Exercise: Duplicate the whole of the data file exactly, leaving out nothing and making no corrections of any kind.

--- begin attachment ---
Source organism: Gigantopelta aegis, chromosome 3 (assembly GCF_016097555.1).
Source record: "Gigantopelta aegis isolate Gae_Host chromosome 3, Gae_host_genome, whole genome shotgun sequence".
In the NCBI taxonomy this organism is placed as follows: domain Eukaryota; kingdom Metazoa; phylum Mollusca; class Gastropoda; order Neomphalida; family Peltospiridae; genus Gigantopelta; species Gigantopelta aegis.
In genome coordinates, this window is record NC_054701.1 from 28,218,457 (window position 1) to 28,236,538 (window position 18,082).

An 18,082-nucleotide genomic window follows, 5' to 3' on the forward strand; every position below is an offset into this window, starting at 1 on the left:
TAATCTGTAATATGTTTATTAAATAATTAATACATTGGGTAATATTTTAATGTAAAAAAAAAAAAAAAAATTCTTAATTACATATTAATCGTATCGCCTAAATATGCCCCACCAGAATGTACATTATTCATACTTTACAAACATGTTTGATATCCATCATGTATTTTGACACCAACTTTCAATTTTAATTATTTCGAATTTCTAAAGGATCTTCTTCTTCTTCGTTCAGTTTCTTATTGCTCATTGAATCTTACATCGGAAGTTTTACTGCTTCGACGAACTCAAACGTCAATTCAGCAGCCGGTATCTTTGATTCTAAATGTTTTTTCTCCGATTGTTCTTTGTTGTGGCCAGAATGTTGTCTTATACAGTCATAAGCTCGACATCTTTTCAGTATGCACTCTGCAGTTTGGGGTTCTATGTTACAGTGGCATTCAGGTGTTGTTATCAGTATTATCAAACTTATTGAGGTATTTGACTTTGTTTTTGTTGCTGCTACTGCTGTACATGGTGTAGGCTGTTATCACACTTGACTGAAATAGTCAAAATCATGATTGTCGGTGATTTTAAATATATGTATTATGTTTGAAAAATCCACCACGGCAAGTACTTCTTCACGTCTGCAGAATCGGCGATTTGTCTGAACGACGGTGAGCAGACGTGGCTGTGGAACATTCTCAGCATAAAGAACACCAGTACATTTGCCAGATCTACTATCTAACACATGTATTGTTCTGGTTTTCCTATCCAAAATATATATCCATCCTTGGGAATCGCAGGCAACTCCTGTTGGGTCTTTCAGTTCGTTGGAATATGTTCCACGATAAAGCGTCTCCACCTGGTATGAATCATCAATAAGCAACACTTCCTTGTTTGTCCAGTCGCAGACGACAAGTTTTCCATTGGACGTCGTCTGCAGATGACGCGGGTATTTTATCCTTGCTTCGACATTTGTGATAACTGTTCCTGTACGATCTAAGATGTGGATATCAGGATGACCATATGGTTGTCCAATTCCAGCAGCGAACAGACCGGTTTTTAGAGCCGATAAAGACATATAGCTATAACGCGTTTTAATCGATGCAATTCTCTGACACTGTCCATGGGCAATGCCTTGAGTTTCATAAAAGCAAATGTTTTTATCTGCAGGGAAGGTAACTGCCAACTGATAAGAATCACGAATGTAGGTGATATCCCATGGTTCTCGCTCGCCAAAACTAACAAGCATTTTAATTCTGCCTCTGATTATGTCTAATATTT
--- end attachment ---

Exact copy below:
Source organism: Gigantopelta aegis, chromosome 3 (assembly GCF_016097555.1).
Source record: "Gigantopelta aegis isolate Gae_Host chromosome 3, Gae_host_genome, whole genome shotgun sequence".
In the NCBI taxonomy this organism is placed as follows: domain Eukaryota; kingdom Metazoa; phylum Mollusca; class Gastropoda; order Neomphalida; family Peltospiridae; genus Gigantopelta; species Gigantopelta aegis.
In genome coordinates, this window is record NC_054701.1 from 28,218,457 (window position 1) to 28,236,538 (window position 18,082).

An 18,082-nucleotide genomic window follows, 5' to 3' on the forward strand; every position below is an offset into this window, starting at 1 on the left:
TAATCTGTAATATGTTTATTAAATAATTAATACATTGGGTAATATTTTAATGTAAAAAAAAAAAAAAAAATTCTTAATTACATATTAATCGTATCGCCTAAATATGCCCCACCAGAATGTACATTATTCATACTTTACAAACATGTTTGATATCCATCATGTATTTTGACACCAACTTTCAATTTTAATTATTTCGAATTTCTAAAGGATCTTCTTCTTCTTCGTTCAGTTTCTTATTGCTCATTGAATCTTACATCGGAAGTTTTACTGCTTCGACGAACTCAAACGTCAATTCAGCAGCCGGTATCTTTGATTCTAAATGTTTTTTCTCCGATTGTTCTTTGTTGTGGCCAGAATGTTGTCTTATACAGTCATAAGCTCGACATCTTTTCAGTATGCACTCTGCAGTTTGGGGTTCTATGTTACAGTGGCATTCAGGTGTTGTTATCAGTATTATCAAACTTATTGAGGTATTTGACTTTGTTTTTGTTGCTGCTACTGCTGTACATGGTGTAGGCTGTTATCACACTTGACTGAAATAGTCAAAATCATGATTGTCGGTGATTTTAAATATATGTATTATGTTTGAAAAATCCACCACGGCAAGTACTTCTTCACGTCTGCAGAATCGGCGATTTGTCTGAACGACGGTGAGCAGACGTGGCTGTGGAACATTCTCAGCATAAAGAACACCAGTACATTTGCCAGATCTACTATCTAACACATGTATTGTTCTGGTTTTCCTATCCAAAATATATATCCATCCTTGGGAATCGCAGGCAACTCCTGTTGGGTCTTTCAGTTCGTTGGAATATGTTCCACGATAAAGCGTCTCCACCTGGTATGAATCATCAATAAGCAACACTTCCTTGTTTGTCCAGTCGCAGACGACAAGTTTTCCATTGGACGTCGTCTGCAGATGACGCGGGTATTTTATCCTTGCTTCGACATTTGTGATAACTGTTCCTGTACGATCTAAGATGTGGATATCAGGATGACCATATGGTTGTCCAATTCCAGCAGCGAACAGACCGGTTTTTAGAGCCGATAAAGACATATAGCTATAACGCGTTTTAATCGATGCAATTCTCTGACACTGTCCATGGGCAATGCCTTGAGTTTCATAAAAGCAAATGTTTTTATCTGCAGGGAAGGTAACTGCCAACTGATAAGAATCACGAATGTAGGTGATATCCCATGGTTCTCGCTCGCCAAAACTAACAAGCATTTTAATTCTGCCTCTGATTATGTCTAATATTT